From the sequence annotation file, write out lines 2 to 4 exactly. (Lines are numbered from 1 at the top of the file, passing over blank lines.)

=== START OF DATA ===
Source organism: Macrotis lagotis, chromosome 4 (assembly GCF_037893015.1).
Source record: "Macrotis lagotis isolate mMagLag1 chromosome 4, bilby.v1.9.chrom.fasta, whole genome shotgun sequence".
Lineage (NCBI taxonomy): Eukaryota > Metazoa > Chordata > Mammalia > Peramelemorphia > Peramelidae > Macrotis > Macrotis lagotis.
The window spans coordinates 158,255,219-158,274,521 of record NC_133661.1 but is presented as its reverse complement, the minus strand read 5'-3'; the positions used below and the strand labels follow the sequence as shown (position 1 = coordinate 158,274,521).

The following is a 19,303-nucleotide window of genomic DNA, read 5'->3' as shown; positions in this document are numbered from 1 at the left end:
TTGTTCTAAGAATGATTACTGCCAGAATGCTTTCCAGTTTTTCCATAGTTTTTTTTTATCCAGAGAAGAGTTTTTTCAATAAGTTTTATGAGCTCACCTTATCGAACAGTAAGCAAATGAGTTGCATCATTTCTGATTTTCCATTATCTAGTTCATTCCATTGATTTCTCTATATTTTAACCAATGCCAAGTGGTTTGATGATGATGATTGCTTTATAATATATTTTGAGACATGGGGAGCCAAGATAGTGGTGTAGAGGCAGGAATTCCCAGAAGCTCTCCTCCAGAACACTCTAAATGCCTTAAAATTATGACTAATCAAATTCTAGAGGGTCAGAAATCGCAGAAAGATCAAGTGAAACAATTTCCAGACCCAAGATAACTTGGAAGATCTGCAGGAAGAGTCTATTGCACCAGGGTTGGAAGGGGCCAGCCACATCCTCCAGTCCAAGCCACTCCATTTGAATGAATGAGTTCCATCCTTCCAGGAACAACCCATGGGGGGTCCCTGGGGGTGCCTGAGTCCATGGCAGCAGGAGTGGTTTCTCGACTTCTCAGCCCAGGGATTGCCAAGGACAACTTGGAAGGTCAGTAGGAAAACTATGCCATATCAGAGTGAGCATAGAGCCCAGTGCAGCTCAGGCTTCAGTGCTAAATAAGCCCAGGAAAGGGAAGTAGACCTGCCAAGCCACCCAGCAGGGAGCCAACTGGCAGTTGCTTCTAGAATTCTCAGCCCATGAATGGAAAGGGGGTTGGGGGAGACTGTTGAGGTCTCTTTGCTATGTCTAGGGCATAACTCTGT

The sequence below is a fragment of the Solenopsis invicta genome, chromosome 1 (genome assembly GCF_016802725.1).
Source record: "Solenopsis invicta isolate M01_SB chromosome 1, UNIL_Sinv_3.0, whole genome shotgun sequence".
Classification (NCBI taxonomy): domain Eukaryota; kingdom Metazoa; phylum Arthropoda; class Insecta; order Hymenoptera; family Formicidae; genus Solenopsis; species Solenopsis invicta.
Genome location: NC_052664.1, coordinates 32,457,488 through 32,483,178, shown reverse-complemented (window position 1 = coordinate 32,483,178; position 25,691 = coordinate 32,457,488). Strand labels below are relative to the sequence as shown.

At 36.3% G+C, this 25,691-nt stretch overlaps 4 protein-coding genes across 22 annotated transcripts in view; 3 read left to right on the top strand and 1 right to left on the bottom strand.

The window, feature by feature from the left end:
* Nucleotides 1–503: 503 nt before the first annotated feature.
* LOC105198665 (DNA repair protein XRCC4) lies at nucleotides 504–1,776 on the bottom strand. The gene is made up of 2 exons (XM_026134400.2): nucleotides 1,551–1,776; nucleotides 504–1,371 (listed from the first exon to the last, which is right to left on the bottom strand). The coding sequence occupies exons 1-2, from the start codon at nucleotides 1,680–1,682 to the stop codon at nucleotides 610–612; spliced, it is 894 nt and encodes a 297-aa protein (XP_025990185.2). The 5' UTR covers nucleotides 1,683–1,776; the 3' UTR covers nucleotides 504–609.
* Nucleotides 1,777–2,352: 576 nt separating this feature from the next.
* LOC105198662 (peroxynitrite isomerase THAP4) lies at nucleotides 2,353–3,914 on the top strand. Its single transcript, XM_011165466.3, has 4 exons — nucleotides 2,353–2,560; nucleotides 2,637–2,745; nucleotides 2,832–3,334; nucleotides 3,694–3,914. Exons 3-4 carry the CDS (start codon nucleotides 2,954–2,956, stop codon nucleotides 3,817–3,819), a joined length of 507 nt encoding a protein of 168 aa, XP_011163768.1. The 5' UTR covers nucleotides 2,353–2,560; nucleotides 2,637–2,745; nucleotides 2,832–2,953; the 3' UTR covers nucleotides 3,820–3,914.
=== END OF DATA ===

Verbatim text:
Source record: "Macrotis lagotis isolate mMagLag1 chromosome 4, bilby.v1.9.chrom.fasta, whole genome shotgun sequence".
Lineage (NCBI taxonomy): Eukaryota > Metazoa > Chordata > Mammalia > Peramelemorphia > Peramelidae > Macrotis > Macrotis lagotis.
The window spans coordinates 158,255,219-158,274,521 of record NC_133661.1 but is presented as its reverse complement, the minus strand read 5'-3'; the positions used below and the strand labels follow the sequence as shown (position 1 = coordinate 158,274,521).